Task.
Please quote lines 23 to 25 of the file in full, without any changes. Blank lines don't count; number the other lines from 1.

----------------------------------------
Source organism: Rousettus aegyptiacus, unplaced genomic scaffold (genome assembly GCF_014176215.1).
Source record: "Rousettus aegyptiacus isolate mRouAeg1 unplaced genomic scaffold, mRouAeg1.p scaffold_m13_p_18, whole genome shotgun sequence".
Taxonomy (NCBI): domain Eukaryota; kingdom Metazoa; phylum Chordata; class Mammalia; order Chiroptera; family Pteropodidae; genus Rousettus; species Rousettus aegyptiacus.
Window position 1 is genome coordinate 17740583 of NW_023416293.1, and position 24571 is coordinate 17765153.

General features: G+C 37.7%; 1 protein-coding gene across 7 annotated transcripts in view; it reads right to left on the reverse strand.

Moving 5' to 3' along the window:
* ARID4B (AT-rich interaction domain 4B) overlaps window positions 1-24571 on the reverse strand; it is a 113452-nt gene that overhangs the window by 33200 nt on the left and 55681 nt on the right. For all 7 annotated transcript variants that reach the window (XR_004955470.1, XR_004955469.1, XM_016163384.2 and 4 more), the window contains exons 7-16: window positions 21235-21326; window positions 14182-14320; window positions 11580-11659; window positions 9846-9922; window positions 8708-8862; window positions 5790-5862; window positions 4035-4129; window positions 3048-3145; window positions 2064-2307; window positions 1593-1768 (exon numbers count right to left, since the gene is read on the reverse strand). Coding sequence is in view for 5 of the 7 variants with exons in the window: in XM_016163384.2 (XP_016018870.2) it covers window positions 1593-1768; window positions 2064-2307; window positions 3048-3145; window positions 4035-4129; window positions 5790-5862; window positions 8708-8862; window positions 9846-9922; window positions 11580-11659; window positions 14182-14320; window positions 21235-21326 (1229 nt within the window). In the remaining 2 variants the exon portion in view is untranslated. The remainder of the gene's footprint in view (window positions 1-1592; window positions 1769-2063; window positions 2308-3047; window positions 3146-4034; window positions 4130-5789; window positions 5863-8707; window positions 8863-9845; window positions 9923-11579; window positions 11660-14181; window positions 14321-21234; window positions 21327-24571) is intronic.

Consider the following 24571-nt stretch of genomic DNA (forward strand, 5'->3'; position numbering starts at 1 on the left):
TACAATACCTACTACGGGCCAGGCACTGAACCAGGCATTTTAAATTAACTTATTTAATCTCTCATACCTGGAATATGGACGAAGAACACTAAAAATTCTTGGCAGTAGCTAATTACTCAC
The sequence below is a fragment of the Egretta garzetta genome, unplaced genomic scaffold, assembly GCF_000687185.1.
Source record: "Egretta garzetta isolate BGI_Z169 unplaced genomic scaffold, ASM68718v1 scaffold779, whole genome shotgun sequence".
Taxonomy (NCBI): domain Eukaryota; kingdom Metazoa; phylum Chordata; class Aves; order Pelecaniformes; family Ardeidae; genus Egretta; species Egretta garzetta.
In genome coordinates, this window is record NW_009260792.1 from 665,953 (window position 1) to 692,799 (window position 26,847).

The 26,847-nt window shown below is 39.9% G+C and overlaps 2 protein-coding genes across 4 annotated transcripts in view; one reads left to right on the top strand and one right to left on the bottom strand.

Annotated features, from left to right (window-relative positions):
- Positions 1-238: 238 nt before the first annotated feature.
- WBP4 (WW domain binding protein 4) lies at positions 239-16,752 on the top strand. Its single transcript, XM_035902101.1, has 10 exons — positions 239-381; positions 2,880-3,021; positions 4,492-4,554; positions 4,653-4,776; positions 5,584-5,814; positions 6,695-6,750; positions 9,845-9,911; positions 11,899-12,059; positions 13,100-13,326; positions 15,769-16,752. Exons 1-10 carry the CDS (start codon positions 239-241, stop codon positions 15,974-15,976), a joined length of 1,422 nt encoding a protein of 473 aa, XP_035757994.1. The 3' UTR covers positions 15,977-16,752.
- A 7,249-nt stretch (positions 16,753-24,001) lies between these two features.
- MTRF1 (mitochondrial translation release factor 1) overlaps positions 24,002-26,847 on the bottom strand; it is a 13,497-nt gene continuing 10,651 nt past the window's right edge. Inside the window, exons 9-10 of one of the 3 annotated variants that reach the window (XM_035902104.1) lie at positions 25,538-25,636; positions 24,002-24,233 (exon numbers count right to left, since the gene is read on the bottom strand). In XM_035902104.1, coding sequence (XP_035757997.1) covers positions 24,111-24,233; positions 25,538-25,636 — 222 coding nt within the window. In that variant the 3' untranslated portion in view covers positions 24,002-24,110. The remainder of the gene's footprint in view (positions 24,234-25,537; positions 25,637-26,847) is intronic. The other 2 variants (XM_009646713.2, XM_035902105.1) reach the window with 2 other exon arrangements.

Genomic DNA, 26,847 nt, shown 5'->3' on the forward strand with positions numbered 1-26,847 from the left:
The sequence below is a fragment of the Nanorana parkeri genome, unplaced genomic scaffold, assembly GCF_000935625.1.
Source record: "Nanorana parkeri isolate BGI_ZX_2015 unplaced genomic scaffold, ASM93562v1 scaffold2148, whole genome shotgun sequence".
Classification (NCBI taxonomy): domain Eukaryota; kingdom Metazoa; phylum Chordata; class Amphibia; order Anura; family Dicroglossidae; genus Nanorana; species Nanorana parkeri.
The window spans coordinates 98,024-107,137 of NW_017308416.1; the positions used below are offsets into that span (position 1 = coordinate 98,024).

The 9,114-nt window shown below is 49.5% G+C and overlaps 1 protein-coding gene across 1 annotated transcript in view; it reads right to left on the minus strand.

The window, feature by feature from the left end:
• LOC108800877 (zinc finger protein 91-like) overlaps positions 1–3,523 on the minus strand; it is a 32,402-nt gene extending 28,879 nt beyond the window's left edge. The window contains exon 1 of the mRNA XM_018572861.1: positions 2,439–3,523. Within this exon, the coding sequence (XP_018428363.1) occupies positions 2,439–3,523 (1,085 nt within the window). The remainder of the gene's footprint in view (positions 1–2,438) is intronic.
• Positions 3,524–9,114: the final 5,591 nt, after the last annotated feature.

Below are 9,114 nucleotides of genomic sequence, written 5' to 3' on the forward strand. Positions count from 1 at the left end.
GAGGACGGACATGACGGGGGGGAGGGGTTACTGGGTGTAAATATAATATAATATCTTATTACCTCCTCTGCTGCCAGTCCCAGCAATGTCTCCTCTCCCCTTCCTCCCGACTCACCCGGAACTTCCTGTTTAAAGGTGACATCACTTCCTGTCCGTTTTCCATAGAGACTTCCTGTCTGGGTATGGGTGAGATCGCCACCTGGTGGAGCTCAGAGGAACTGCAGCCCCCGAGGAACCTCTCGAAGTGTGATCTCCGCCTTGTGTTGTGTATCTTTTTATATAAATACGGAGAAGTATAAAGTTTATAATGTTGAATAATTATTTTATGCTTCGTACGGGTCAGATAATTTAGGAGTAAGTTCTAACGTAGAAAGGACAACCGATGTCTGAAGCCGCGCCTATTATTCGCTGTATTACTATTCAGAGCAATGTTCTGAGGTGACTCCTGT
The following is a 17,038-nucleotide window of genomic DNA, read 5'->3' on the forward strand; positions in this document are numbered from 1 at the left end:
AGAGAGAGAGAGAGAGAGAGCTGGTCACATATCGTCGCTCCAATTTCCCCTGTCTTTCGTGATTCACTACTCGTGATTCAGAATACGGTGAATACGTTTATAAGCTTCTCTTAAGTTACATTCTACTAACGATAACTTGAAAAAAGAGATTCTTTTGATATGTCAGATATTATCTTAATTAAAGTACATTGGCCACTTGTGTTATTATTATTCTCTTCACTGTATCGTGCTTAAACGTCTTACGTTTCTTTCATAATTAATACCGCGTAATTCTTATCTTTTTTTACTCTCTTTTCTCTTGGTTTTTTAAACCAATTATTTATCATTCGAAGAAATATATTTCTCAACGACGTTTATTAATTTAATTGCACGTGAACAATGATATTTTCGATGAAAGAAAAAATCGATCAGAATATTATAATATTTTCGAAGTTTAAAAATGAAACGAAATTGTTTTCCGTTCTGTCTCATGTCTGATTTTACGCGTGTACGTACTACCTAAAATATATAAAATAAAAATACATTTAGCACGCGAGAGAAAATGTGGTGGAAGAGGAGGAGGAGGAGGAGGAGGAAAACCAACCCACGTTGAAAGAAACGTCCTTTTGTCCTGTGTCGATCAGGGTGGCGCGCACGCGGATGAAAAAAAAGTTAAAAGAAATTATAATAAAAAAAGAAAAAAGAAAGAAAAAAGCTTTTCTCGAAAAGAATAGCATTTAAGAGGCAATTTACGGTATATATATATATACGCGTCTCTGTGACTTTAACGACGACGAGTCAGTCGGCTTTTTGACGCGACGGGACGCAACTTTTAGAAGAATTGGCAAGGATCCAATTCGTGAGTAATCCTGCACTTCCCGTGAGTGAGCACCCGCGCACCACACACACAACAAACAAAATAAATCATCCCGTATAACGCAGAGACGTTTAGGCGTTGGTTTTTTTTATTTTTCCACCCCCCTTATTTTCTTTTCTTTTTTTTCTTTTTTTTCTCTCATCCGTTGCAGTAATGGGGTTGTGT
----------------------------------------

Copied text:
Classification (NCBI taxonomy): domain Eukaryota; kingdom Metazoa; phylum Chordata; class Amphibia; order Anura; family Dicroglossidae; genus Nanorana; species Nanorana parkeri.
The window spans coordinates 98,024-107,137 of NW_017308416.1; the positions used below are offsets into that span (position 1 = coordinate 98,024).

The 9,114-nt window shown below is 49.5% G+C and overlaps 1 protein-coding gene across 1 annotated transcript in view; it reads right to left on the minus strand.